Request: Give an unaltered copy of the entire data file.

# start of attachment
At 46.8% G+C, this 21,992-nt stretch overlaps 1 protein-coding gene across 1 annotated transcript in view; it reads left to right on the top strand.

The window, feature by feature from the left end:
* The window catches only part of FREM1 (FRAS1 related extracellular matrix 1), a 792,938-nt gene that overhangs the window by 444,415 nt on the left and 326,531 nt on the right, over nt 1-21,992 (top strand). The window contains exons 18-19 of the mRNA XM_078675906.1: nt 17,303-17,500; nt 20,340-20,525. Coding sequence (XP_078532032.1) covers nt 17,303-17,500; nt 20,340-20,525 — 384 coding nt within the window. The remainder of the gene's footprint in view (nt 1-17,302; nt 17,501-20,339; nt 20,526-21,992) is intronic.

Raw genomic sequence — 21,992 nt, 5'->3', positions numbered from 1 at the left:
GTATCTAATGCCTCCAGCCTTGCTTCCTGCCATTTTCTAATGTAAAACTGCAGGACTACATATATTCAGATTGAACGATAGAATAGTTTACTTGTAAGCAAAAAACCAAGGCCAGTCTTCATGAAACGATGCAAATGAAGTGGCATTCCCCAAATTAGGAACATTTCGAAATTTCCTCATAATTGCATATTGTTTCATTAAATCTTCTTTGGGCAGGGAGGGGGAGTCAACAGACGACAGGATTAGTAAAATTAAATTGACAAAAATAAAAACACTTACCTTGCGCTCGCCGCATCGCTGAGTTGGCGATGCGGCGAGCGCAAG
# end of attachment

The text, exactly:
At 46.8% G+C, this 21,992-nt stretch overlaps 1 protein-coding gene across 1 annotated transcript in view; it reads left to right on the top strand.

The window, feature by feature from the left end:
* The window catches only part of FREM1 (FRAS1 related extracellular matrix 1), a 792,938-nt gene that overhangs the window by 444,415 nt on the left and 326,531 nt on the right, over nt 1-21,992 (top strand). The window contains exons 18-19 of the mRNA XM_078675906.1: nt 17,303-17,500; nt 20,340-20,525. Coding sequence (XP_078532032.1) covers nt 17,303-17,500; nt 20,340-20,525 — 384 coding nt within the window. The remainder of the gene's footprint in view (nt 1-17,302; nt 17,501-20,339; nt 20,526-21,992) is intronic.

Raw genomic sequence — 21,992 nt, 5'->3', positions numbered from 1 at the left:
GTATCTAATGCCTCCAGCCTTGCTTCCTGCCATTTTCTAATGTAAAACTGCAGGACTACATATATTCAGATTGAACGATAGAATAGTTTACTTGTAAGCAAAAAACCAAGGCCAGTCTTCATGAAACGATGCAAATGAAGTGGCATTCCCCAAATTAGGAACATTTCGAAATTTCCTCATAATTGCATATTGTTTCATTAAATCTTCTTTGGGCAGGGAGGGGGAGTCAACAGACGACAGGATTAGTAAAATTAAATTGACAAAAATAAAAACACTTACCTTGCGCTCGCCGCATCGCTGAGTTGGCGATGCGGCGAGCGCAAG